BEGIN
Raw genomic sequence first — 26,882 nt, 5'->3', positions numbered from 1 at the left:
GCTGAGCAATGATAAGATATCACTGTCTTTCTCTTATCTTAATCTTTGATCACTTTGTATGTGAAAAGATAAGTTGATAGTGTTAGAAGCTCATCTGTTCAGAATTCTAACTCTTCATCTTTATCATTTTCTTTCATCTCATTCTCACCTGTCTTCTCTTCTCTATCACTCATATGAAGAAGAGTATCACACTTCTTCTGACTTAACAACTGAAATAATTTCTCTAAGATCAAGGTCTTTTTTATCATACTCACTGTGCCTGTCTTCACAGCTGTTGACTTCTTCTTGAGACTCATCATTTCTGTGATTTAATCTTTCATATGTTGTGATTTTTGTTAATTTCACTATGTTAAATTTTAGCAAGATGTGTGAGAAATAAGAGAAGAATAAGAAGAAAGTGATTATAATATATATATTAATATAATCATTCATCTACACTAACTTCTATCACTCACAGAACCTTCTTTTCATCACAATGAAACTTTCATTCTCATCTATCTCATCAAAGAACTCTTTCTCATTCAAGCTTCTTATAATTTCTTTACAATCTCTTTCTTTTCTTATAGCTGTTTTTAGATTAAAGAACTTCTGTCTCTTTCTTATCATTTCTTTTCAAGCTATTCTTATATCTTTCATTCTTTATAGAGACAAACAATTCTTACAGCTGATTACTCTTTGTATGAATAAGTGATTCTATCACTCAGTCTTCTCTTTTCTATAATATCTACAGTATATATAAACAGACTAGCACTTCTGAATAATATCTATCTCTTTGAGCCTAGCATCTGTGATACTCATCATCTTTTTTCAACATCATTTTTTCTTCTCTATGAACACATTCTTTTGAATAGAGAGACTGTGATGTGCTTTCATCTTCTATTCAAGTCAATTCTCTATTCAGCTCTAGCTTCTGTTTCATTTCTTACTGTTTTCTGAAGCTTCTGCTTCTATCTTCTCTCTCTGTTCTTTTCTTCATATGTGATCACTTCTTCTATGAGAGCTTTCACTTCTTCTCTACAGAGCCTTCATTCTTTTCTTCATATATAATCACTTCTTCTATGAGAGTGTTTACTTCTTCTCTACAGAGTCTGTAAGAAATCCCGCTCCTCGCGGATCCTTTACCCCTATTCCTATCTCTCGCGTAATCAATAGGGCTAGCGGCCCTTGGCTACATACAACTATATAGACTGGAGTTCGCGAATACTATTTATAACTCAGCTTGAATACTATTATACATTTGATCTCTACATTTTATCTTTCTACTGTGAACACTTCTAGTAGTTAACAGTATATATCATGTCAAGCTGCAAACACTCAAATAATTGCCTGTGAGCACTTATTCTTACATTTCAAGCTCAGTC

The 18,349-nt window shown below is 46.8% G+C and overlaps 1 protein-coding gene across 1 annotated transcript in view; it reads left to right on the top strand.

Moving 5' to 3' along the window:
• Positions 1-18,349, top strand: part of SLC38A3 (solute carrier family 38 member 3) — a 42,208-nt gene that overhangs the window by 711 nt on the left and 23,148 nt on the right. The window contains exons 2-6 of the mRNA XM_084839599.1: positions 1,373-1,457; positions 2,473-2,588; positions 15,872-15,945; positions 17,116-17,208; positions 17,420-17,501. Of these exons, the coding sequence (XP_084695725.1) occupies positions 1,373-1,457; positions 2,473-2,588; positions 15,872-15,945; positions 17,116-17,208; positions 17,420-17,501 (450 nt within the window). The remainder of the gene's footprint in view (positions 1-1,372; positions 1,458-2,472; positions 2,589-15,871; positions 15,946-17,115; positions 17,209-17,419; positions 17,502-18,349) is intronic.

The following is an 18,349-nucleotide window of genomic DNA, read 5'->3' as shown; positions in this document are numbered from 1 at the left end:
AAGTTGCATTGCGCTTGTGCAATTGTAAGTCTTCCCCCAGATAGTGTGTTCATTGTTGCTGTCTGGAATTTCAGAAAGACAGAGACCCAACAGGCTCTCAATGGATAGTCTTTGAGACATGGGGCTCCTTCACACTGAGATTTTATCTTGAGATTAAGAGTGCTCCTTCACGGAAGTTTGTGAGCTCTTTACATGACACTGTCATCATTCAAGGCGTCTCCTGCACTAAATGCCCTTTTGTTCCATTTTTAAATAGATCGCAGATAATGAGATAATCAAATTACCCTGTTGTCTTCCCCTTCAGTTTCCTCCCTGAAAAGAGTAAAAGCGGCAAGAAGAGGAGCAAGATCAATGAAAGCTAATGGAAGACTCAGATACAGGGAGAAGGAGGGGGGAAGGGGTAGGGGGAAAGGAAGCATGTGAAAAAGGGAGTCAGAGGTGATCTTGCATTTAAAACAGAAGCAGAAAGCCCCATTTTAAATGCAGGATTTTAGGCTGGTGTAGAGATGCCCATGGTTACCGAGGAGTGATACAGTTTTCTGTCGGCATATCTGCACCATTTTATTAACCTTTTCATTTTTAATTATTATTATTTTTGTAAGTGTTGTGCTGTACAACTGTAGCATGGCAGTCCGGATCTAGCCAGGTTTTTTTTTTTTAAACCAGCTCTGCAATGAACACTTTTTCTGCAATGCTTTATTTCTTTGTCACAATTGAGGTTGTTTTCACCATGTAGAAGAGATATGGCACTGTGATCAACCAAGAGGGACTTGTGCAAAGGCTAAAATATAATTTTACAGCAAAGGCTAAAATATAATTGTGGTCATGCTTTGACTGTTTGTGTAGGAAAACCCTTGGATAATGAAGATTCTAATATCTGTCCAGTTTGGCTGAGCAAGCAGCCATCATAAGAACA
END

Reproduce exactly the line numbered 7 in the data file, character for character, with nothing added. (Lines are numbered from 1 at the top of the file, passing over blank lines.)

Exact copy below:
AAGTTGCATTGCGCTTGTGCAATTGTAAGTCTTCCCCCAGATAGTGTGTTCATTGTTGCTGTCTGGAATTTCAGAAAGACAGAGACCCAACAGGCTCTCAATGGATAGTCTTTGAGACATGGGGCTCCTTCACACTGAGATTTTATCTTGAGATTAAGAGTGCTCCTTCACGGAAGTTTGTGAGCTCTTTACATGACACTGTCATCATTCAAGGCGTCTCCTGCACTAAATGCCCTTTTGTTCCATTTTTAAATAGATCGCAGATAATGAGATAATCAAATTACCCTGTTGTCTTCCCCTTCAGTTTCCTCCCTGAAAAGAGTAAAAGCGGCAAGAAGAGGAGCAAGATCAATGAAAGCTAATGGAAGACTCAGATACAGGGAGAAGGAGGGGGGAAGGGGTAGGGGGAAAGGAAGCATGTGAAAAAGGGAGTCAGAGGTGATCTTGCATTTAAAACAGAAGCAGAAAGCCCCATTTTAAATGCAGGATTTTAGGCTGGTGTAGAGATGCCCATGGTTACCGAGGAGTGATACAGTTTTCTGTCGGCATATCTGCACCATTTTATTAACCTTTTCATTTTTAATTATTATTATTTTTGTAAGTGTTGTGCTGTACAACTGTAGCATGGCAGTCCGGATCTAGCCAGGTTTTTTTTTTTTAAACCAGCTCTGCAATGAACACTTTTTCTGCAATGCTTTATTTCTTTGTCACAATTGAGGTTGTTTTCACCATGTAGAAGAGATATGGCACTGTGATCAACCAAGAGGGACTTGTGCAAAGGCTAAAATATAATTTTACAGCAAAGGCTAAAATATAATTGTGGTCATGCTTTGACTGTTTGTGTAGGAAAACCCTTGGATAATGAAGATTCTAATATCTGTCCAGTTTGGCTGAGCAAGCAGCCATCATAAGAACA